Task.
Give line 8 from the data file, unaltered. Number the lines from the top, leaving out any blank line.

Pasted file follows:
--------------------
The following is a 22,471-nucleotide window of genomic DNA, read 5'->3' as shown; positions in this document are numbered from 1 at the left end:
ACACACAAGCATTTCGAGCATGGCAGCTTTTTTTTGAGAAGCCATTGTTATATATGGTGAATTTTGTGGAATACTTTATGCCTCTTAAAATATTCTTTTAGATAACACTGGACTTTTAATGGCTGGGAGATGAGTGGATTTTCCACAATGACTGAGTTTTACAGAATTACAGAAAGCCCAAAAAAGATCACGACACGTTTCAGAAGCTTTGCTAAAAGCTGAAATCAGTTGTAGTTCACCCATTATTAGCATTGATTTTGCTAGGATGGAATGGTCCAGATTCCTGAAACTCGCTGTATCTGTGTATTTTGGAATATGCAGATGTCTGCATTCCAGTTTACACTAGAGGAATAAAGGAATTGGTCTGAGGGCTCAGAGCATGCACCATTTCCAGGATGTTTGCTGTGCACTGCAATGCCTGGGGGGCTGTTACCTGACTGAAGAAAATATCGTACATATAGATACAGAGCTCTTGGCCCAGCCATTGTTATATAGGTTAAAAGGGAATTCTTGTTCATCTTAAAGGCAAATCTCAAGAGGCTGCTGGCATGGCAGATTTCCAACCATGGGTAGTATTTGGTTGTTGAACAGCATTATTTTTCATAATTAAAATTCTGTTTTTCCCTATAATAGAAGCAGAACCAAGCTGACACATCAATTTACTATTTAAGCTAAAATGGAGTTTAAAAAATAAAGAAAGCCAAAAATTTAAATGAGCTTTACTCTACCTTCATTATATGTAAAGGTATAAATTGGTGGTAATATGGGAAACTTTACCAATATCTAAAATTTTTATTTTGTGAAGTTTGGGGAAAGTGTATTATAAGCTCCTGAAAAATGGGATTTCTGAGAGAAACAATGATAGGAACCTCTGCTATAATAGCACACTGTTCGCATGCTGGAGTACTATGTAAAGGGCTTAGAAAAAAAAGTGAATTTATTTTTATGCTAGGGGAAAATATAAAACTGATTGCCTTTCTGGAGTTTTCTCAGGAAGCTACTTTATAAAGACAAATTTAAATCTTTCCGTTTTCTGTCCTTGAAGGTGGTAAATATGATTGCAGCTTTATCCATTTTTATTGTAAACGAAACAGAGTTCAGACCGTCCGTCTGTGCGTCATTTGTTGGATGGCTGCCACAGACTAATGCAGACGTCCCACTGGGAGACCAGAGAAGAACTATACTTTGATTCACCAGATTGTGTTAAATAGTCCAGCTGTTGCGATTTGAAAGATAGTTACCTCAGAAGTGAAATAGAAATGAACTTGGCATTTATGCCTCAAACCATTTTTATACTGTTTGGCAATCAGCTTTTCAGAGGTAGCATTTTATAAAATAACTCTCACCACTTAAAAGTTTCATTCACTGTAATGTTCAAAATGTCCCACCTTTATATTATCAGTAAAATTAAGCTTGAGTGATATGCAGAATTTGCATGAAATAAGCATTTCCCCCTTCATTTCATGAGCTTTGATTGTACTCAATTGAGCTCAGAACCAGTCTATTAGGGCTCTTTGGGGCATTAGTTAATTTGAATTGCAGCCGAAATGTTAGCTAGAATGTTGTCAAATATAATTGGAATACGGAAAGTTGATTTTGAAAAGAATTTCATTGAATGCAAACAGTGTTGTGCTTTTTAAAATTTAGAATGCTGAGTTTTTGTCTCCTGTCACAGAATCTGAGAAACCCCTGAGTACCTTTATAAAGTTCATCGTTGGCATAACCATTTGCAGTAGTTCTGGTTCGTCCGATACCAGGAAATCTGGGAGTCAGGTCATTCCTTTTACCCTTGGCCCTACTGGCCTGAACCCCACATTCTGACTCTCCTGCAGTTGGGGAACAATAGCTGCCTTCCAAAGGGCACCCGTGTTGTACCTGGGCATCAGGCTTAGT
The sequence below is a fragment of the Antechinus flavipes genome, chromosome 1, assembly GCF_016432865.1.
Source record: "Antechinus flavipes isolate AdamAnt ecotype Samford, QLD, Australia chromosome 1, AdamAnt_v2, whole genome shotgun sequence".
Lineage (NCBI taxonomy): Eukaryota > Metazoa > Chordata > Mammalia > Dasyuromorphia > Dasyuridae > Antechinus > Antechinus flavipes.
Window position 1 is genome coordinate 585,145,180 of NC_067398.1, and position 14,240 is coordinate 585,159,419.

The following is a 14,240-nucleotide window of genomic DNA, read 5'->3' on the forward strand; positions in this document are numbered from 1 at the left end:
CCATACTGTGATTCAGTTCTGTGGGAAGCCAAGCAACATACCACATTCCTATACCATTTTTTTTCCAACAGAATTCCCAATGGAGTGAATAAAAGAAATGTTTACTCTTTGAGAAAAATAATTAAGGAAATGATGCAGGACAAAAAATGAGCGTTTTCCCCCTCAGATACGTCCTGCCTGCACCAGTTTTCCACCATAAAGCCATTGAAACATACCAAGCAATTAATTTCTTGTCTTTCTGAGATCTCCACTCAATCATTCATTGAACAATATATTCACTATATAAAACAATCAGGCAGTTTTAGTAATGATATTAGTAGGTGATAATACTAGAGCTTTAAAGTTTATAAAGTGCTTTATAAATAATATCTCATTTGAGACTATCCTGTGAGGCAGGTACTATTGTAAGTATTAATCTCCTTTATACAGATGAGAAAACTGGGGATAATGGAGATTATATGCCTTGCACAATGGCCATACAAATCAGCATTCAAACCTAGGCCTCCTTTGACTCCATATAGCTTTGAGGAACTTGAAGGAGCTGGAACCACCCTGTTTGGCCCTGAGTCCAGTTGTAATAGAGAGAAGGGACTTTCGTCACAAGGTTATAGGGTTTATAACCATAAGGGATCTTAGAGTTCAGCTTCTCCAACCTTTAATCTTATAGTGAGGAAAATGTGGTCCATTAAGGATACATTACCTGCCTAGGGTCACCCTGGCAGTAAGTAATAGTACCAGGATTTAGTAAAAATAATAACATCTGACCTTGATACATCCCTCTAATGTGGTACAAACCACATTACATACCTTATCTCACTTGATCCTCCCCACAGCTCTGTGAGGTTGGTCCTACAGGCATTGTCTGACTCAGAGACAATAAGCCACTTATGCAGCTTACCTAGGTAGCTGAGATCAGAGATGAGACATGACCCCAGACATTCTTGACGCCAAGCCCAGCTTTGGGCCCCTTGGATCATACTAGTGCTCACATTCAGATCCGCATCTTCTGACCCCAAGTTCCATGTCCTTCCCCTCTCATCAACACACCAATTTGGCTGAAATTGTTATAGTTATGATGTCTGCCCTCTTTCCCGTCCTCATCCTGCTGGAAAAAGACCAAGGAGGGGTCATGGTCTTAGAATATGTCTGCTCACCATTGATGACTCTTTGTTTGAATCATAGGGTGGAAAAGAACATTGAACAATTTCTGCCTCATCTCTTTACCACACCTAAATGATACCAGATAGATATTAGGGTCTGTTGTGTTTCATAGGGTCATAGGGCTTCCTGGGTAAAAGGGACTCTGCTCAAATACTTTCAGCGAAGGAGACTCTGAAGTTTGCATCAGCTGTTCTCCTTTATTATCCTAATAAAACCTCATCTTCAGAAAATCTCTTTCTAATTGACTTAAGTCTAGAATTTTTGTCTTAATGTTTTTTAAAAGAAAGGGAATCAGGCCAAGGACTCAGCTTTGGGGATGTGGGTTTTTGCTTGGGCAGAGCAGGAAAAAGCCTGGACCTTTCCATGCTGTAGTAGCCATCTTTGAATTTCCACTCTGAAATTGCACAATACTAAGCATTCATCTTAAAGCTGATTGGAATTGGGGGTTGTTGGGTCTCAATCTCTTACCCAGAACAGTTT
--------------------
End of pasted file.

CCATACTGTGATTCAGTTCTGTGGGAAGCCAAGCAACATACCACATTCCTATACCATTTTTTTTCCAACAGAATTCCCAATGGAGTGAATAAAAGAAATGTTTACTCTTTGAGAAAAATAATTAAGGAAATGATGCAGGACAAAAAATGAGCGTTTTCCCCCTCAGATACGTCCTGCCTGCACCAGTTTTCCACCATAAAGCCATTGAAACATACCAAGCAATTAATTTCTTGTCTTTCTGAGATCTCCACTCAATCATTCATTGAACAATATATTCACTATATAAAACAATCAGGCAGTTTTAGTAATGATATTAGTAGGTGATAATACTAGAGCTTTAAAGTTTATAAAGTGCTTTATAAATAATATCTCATTTGAGACTATCCTGTGAGGCAGGTACTATTGTAAGTATTAATCTCCTTTATACAGATGAGAAAACTGGGGATAATGGAGATTATATGCCTTGCACAATGGCCATACAAATCAGCATTCAAACCTAGGCCTCCTTTGACTCCATATAGCTTTGAGGAACTTGAAGGAGCTGGAACCACCCTGTTTGGCCCTGAGTCCAGTTGTAATAGAGAGAAGGGACTTTCGTCACAAGGTTATAGGGTTTATAACCATAAGGGATCTTAGAGTTCAGCTTCTCCAACCTTTAATCTTATAGTGAGGAAAATGTGGTCCATTAAGGATACATTACCTGCCTAGGGTCACCCTGGCAGTAAGTAATAGTACCAGGATTTAGTAAAAATAATAACATCTGACCTTGATACATCCCTCTAATGTGGTACAAACCACATTACATACCTTATCTCACTTGATCCTCCCCACAGCTCTGTGAGGTTGGTCCTACAGGCATTGTCTGACTCAGAGACAATAAGCCACTTATGCAGCTTACCTAGGTAGCTGAGATCAGAGATGAGACATGACCCCAGACATTCTTGACGCCAAGCCCAGCTTTGGGCCCCTTGGATCATACTAGTGCTCACATTCAGATCCGCATCTTCTGACCCCAAGTTCCATGTCCTTCCCCTCTCATCAACACACCAATTTGGCTGAAATTGTTATAGTTATGATGTCTGCCCTCTTTCCCGTCCTCATCCTGCTGGAAAAAGACCAAGGAGGGGTCATGGTCTTAGAATATGTCTGCTCACCATTGATGACTCTTTGTTTGAATCATAGGGTGGAAAAGAACATTGAACAATTTCTGCCTCATCTCTTTACCACACCTAAATGATACCAGATAGATATTAGGGTCTGTTGTGTTTCATAGGGTCATAGGGCTTCCTGGGTAAAAGGGACTCTGCTCAAATACTTTCAGCGAAGGAGACTCTGAAGTTTGCATCAGCTGTTCTCCTTTATTATCCTAATAAAACCTCATCTTCAGAAAATCTCTTTCTAATTGACTTAAGTCTAGAATTTTTGTCTTAATGTTTTTTAAAAGAAAGGGAATCAGGCCAAGGACTCAGCTTTGGGGATGTGGGTTTTTGCTTGGGCAGAGCAGGAAAAAGCCTGGACCTTTCCATGCTGTAGTAGCCATCTTTGAATTTCCACTCTGAAATTGCACAATACTAAGCATTCATCTTAAAGCTGATTGGAATTGGGGGTTGTTGGGTCTCAATCTCTTACCCAGAACAGTTT